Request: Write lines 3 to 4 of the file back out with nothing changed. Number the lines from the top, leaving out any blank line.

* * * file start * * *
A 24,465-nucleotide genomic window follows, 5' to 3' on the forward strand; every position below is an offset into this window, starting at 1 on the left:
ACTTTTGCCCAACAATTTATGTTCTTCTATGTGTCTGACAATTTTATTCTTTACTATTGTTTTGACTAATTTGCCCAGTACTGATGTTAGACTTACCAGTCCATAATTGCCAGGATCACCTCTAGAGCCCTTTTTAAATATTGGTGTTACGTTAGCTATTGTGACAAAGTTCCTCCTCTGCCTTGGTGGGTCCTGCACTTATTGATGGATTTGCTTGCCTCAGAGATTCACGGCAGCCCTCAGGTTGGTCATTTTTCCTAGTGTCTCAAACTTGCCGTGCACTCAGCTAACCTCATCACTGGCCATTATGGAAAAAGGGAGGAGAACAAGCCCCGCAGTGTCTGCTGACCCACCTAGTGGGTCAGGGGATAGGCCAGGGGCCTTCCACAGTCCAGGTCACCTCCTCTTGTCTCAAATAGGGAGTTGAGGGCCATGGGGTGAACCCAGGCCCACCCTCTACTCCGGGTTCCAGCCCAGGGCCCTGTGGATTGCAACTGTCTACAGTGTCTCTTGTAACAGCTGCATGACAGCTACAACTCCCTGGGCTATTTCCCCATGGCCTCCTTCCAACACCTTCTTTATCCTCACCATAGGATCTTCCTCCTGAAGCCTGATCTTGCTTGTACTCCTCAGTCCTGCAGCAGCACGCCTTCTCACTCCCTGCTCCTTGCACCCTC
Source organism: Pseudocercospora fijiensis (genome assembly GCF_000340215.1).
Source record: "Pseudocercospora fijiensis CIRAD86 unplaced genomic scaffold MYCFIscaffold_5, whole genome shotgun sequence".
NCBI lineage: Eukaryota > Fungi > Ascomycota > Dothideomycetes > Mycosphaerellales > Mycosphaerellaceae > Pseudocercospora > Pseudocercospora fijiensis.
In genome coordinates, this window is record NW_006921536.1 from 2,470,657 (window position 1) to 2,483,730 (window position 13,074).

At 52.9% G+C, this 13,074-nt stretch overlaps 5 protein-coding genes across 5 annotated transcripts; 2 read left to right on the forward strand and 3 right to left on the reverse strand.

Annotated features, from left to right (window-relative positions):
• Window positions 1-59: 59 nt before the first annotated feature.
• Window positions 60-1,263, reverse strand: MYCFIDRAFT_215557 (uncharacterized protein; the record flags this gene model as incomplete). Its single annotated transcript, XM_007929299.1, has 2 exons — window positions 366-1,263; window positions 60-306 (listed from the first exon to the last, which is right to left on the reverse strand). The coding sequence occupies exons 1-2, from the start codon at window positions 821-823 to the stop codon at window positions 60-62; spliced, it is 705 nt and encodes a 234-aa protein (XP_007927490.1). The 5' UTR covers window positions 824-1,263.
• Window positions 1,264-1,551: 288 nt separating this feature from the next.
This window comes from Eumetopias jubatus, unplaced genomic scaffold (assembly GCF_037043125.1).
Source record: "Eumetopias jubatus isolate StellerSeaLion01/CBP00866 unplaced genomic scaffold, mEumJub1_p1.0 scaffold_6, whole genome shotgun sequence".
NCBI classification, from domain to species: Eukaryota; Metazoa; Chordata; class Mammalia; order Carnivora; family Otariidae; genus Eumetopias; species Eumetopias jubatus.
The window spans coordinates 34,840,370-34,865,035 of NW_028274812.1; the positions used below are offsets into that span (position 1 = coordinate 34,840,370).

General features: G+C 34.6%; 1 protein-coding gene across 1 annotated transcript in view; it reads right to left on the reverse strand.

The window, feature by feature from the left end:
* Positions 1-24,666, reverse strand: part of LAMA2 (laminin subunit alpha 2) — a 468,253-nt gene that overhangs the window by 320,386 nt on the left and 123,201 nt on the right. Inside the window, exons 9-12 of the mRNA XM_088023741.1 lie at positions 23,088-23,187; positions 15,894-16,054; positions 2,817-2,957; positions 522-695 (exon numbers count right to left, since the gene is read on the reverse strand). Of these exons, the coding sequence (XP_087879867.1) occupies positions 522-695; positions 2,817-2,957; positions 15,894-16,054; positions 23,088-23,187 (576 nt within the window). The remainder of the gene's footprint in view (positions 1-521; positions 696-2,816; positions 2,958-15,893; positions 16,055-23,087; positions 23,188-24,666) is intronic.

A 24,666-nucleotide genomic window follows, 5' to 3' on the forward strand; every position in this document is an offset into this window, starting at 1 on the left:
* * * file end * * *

Source organism: Pseudocercospora fijiensis (genome assembly GCF_000340215.1).
Source record: "Pseudocercospora fijiensis CIRAD86 unplaced genomic scaffold MYCFIscaffold_5, whole genome shotgun sequence".